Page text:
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NYS Historic
905 Co Rd 80, Cairo, NY 12413
42.296101, -74.0019953
Grant Recipient
Cairo Historical Society
Historic Marker




Built in 1883, the County Farm was Greene County’s solution to tackle poverty and sickness in the community. The farm housed the sick and destitute of Greene County and provided residents with agricultural jobs. After closing in 1962, the building was converted to a county office building.

Greene County had operated an Alms House, or poorhouse, since at least 1826, when the 49th session of the New York legislature authorized the supervisors of Greene County to borrow money and raise a tax for the purpose of constructing a poorhouse. (Laws of the State…1826) In 1832, Greene County again received authorization from the New York Legislature to dispose of this original poorhouse and erect buildings for a new facility. (Laws of the State…1832)

By 1852, the poorhouse held 244 residents listed in its record book of that year, as transcribed by Sylvia Hasenkopf. A large portion of “inmates”, as they were referred to, had the cause of their entrance listed as poverty, with smaller numbers held for mental illness or disability (at that time called “lunacy” or “idiocy”), as well as some individuals for advanced age or illness. However the largest proportion of inmates, eighty-six, were counted as “intemperate”. (Cairo Almshouse, 1852)

Poorhouses of the era were intended to be a place for curing the ill or reforming the impoverished (“paupers”) and alcoholic (“intemperates”). However, inmates could often be held in conditions similar to imprisonment, particularly those with mental disabilities. An 1857 report to a New York State Senate committee investigating state supported charitable institutions decried the conditions they found in poorhouses throughout the state, including abuse of mentally disabled patients and decrepit housing. Unfortunately, the Greene County Alms House was no exception and the report cited appalling conditions. Of eleven “lunatics” in the home at the time, six were reported to be confined in cells with only a single small air hole in the door. Five were also chained around the arms and legs within their cells. The committee report states of the mentally disabled at the County Home, “They are in a wretched state. None (emphasis original) are cured or improved, a result certainly to be expected from their present treatment.” The report further relates that the whole house was “illy constructed” and extremely poorly ventilated. (Report to NYS Senate committee, 1857)

A Greenville Press article from 2002 suggests that these conditions may have been an impetus for the construction of a new building. In 1883, Greene County constructed a 2-story brick structure with two wings, one for men and the other for women to replace the former decrepit facility. (Commemorative plaque, 1883) The new County Farm aimed for self-sufficiency.  Many of the inmates worked cultivating the grounds and maintaining the buildings. During the 19th and early 20th century, expenses were offset by proceeds from agricultural activities. (Annual report to state board of charities, 1895)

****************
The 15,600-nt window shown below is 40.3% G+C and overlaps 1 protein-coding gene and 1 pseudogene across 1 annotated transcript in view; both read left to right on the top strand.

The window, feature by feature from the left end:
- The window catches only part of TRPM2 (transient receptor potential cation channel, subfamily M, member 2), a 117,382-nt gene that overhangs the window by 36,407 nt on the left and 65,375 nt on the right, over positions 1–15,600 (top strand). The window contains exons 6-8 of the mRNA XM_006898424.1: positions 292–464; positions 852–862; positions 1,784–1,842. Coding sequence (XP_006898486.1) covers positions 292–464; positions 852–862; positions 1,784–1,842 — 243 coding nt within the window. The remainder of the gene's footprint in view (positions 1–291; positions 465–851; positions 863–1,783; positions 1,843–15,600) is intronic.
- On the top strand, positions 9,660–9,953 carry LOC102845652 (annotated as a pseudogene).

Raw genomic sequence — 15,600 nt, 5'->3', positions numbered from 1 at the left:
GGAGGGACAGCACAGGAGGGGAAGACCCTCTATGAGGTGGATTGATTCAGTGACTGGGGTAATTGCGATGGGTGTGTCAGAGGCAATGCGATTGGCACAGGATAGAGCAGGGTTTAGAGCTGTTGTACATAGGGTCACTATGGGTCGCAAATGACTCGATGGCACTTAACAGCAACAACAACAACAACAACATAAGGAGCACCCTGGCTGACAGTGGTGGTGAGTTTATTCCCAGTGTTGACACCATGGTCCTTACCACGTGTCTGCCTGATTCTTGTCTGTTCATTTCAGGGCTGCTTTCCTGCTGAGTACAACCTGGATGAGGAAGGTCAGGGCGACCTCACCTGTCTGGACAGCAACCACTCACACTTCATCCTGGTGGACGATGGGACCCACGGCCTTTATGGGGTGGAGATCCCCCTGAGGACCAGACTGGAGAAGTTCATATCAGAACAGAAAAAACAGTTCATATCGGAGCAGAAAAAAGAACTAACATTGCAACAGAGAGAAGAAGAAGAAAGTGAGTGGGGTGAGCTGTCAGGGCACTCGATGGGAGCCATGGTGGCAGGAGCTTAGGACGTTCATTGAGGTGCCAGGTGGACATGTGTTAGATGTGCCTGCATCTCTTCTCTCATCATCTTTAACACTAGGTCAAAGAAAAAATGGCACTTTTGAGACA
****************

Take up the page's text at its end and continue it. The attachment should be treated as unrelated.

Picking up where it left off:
The demographics and farming activities at the Greene County Alms House remained fairly consistent from its construction into the first decade of the 20th century. (Cairo Almshouse, 1887, 1905) However the importance of inmates’ labor seems to have gradually diminished. Dear Old Greene County, a book published in 1915 detailing the history of the county, claims that, under the management of a Mr. Ira Tolley and his wife, only four other persons were responsible for both the care of the inmates as well as the agriculture and upkeep of the establishment. The book also claims that Mrs. Ira Tolley was the great great granddaughter of James Barker, the original recipient of the six thousand acre land grant on which the town is located.

While the book aims to present the county alms house in a friendly and inviting manner, newspaper articles from the Catskill Recorder and Standard Mirror-Recorder in 1925 show a public dispute over the conditions of the home. A Reverend H.B. Fisher, who visited the home, wrote a letter to the Catskill Recorder asserting that the building was in dire need of repairs. In addition to a chronically leaking roof, the reverend claimed that farming practices were poor and had the potential to produce many more supplies for the inmates, as well as lamented the 19 deaths of the previous year as excessive.

The County Farm continued, however, until 1962 when the Board of Supervisors of Greene County unanimously passed a resolution to close the home on June 1, 1962. In 1963, the county’s public health committee requested that nurses in the former county home be moved to other facilities. On July 19, 1963 the building committee of the board recommended that Greene County lease a portion of the old county home to the Cairo central school district for a monthly rent of $300. (Journal of Proceedings, 1962, 1963)

Since then the building has continued to host many county offices, including those of Planning and Youth Bureaus and Cooperative Extension. (Greenville Press article, 2002)